AI can now describe pictures: A look at the potential business impact

Researchers have combined image and natural language processing so computer vision can see a picture and then write a caption for it. Here's a stab at how this artificial intelligence advance could be applied to business.

Computer vision can now be combined with natural language processing to see an image and then describe it in text, according to Google and Stanford researchers in separate reports.

That task, which is second nature for humans, has been elusive for artificial intelligence and image recognition software. With Google and Stanford making progress, the effort could have implications across a bevy of functions. Both research teams, which were highlighted in a New York Times article, said they used neural networks to enable the description of images. Here's a look at Stanford's efforts:


And Google's research results:

goog image description

Although it's way early to start pondering where the latest computer vision research winds up, there are some areas where an impact could arrive sooner rather than later.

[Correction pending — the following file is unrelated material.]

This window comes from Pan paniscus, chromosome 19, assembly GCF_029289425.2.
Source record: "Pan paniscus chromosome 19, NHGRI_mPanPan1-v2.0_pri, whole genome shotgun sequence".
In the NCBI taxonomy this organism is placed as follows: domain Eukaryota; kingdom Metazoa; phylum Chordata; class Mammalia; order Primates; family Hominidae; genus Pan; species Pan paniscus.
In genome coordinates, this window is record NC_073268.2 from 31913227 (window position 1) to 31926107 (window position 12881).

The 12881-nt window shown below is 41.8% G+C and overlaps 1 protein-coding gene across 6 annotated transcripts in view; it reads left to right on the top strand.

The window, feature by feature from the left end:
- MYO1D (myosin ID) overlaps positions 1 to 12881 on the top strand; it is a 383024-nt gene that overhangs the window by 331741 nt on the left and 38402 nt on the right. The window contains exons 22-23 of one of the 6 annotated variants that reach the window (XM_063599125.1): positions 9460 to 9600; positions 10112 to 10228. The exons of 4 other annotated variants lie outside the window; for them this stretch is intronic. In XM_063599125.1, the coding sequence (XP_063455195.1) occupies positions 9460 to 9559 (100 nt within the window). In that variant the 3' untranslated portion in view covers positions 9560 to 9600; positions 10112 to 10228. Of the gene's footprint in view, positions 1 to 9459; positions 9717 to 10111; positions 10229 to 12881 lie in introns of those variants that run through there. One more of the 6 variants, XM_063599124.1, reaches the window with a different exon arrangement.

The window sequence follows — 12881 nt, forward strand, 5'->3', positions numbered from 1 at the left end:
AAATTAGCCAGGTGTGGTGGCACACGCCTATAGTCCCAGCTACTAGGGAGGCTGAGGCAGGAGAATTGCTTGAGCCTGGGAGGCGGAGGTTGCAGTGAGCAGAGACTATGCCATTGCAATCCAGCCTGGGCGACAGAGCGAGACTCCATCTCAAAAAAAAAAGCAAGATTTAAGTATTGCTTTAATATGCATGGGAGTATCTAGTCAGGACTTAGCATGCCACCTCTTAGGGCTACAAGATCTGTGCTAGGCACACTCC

• Big data: Video is part of the unstructured data equation, but could become more structured if computer vision can describe what's happening in plain English. Video would be easier to log.
  • Security: It's not a huge leap to realize that computer vision can go from recognizing things (pizza, tables and chairs) to identifying people. For instance, a company would know who entered the building at 1 a.m. beyond the usual folks.
  • Robotics: With computer vision and better natural language processing robots would be able to identify items and better know how to interact with them.


  • Media: Today you have shows on demand. What if computer image recognition could get you every car chase on a TV network in the last five years? How about every touchdown by Calvin Johnson of the Detroit Lions?
  • Healthcare: Computer image recognition could be extended to X-ray and MRI analysis.
  • Retail: If cameras with computer vision can describe behavior, they could in theory outline what shoppers are doing in real time. That monitoring could enable retailers to change floor displays on the fly.

The downside to computers being able to make descriptions is that the technology could up the ante on surveillance. Two pizzas sitting on a stove is one thing. Tracking workers and citizens is another item altogether.